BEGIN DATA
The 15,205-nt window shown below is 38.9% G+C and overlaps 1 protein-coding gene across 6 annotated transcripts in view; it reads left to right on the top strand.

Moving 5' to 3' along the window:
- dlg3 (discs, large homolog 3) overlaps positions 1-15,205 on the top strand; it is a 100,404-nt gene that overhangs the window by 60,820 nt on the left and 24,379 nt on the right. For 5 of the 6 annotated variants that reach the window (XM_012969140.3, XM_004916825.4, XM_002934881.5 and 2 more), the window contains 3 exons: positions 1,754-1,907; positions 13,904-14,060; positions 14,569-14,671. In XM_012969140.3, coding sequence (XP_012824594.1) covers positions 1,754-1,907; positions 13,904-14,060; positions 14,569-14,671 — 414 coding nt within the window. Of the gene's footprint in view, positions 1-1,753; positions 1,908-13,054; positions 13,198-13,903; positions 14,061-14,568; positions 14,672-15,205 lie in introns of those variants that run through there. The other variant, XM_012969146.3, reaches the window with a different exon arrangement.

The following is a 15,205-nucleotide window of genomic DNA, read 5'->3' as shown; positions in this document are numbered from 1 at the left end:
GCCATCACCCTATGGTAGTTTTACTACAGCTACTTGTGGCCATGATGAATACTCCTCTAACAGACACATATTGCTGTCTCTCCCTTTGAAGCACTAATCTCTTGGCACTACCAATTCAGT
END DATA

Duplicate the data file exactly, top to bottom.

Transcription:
The 15,205-nt window shown below is 38.9% G+C and overlaps 1 protein-coding gene across 6 annotated transcripts in view; it reads left to right on the top strand.

Moving 5' to 3' along the window:
- dlg3 (discs, large homolog 3) overlaps positions 1-15,205 on the top strand; it is a 100,404-nt gene that overhangs the window by 60,820 nt on the left and 24,379 nt on the right. For 5 of the 6 annotated variants that reach the window (XM_012969140.3, XM_004916825.4, XM_002934881.5 and 2 more), the window contains 3 exons: positions 1,754-1,907; positions 13,904-14,060; positions 14,569-14,671. In XM_012969140.3, coding sequence (XP_012824594.1) covers positions 1,754-1,907; positions 13,904-14,060; positions 14,569-14,671 — 414 coding nt within the window. Of the gene's footprint in view, positions 1-1,753; positions 1,908-13,054; positions 13,198-13,903; positions 14,061-14,568; positions 14,672-15,205 lie in introns of those variants that run through there. The other variant, XM_012969146.3, reaches the window with a different exon arrangement.

The following is a 15,205-nucleotide window of genomic DNA, read 5'->3' as shown; positions in this document are numbered from 1 at the left end:
GCCATCACCCTATGGTAGTTTTACTACAGCTACTTGTGGCCATGATGAATACTCCTCTAACAGACACATATTGCTGTCTCTCCCTTTGAAGCACTAATCTCTTGGCACTACCAATTCAGT